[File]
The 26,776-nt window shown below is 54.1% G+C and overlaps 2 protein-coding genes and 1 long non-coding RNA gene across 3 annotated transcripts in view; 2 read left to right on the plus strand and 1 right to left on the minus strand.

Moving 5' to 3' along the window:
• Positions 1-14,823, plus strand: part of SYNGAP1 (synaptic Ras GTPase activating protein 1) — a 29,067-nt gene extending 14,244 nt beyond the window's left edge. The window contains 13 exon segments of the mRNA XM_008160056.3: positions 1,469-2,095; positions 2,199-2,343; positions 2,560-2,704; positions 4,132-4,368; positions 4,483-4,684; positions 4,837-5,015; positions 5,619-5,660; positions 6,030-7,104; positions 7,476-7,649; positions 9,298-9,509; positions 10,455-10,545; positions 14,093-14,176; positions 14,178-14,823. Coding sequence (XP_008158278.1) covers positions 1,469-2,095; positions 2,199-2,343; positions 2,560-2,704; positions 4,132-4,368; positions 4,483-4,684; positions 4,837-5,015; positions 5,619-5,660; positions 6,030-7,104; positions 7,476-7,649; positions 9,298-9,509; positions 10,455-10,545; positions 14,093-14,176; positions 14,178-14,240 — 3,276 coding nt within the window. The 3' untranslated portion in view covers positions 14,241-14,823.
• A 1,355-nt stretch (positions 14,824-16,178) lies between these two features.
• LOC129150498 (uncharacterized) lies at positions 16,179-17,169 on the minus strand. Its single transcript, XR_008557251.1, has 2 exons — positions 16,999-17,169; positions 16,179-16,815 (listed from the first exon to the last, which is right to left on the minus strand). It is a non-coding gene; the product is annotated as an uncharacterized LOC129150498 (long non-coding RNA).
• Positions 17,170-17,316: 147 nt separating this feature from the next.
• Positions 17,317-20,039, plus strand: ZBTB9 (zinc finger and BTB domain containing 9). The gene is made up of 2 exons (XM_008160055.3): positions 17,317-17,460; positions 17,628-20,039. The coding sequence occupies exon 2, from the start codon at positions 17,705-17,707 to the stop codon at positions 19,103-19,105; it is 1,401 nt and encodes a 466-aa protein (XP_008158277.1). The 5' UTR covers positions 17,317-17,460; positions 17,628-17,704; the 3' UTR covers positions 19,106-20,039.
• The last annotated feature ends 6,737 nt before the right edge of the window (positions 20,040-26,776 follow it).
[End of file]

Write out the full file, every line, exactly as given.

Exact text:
The 26,776-nt window shown below is 54.1% G+C and overlaps 2 protein-coding genes and 1 long non-coding RNA gene across 3 annotated transcripts in view; 2 read left to right on the plus strand and 1 right to left on the minus strand.

Moving 5' to 3' along the window:
• Positions 1-14,823, plus strand: part of SYNGAP1 (synaptic Ras GTPase activating protein 1) — a 29,067-nt gene extending 14,244 nt beyond the window's left edge. The window contains 13 exon segments of the mRNA XM_008160056.3: positions 1,469-2,095; positions 2,199-2,343; positions 2,560-2,704; positions 4,132-4,368; positions 4,483-4,684; positions 4,837-5,015; positions 5,619-5,660; positions 6,030-7,104; positions 7,476-7,649; positions 9,298-9,509; positions 10,455-10,545; positions 14,093-14,176; positions 14,178-14,823. Coding sequence (XP_008158278.1) covers positions 1,469-2,095; positions 2,199-2,343; positions 2,560-2,704; positions 4,132-4,368; positions 4,483-4,684; positions 4,837-5,015; positions 5,619-5,660; positions 6,030-7,104; positions 7,476-7,649; positions 9,298-9,509; positions 10,455-10,545; positions 14,093-14,176; positions 14,178-14,240 — 3,276 coding nt within the window. The 3' untranslated portion in view covers positions 14,241-14,823.
• A 1,355-nt stretch (positions 14,824-16,178) lies between these two features.
• LOC129150498 (uncharacterized) lies at positions 16,179-17,169 on the minus strand. Its single transcript, XR_008557251.1, has 2 exons — positions 16,999-17,169; positions 16,179-16,815 (listed from the first exon to the last, which is right to left on the minus strand). It is a non-coding gene; the product is annotated as an uncharacterized LOC129150498 (long non-coding RNA).
• Positions 17,170-17,316: 147 nt separating this feature from the next.
• Positions 17,317-20,039, plus strand: ZBTB9 (zinc finger and BTB domain containing 9). The gene is made up of 2 exons (XM_008160055.3): positions 17,317-17,460; positions 17,628-20,039. The coding sequence occupies exon 2, from the start codon at positions 17,705-17,707 to the stop codon at positions 19,103-19,105; it is 1,401 nt and encodes a 466-aa protein (XP_008158277.1). The 5' UTR covers positions 17,317-17,460; positions 17,628-17,704; the 3' UTR covers positions 19,106-20,039.
• The last annotated feature ends 6,737 nt before the right edge of the window (positions 20,040-26,776 follow it).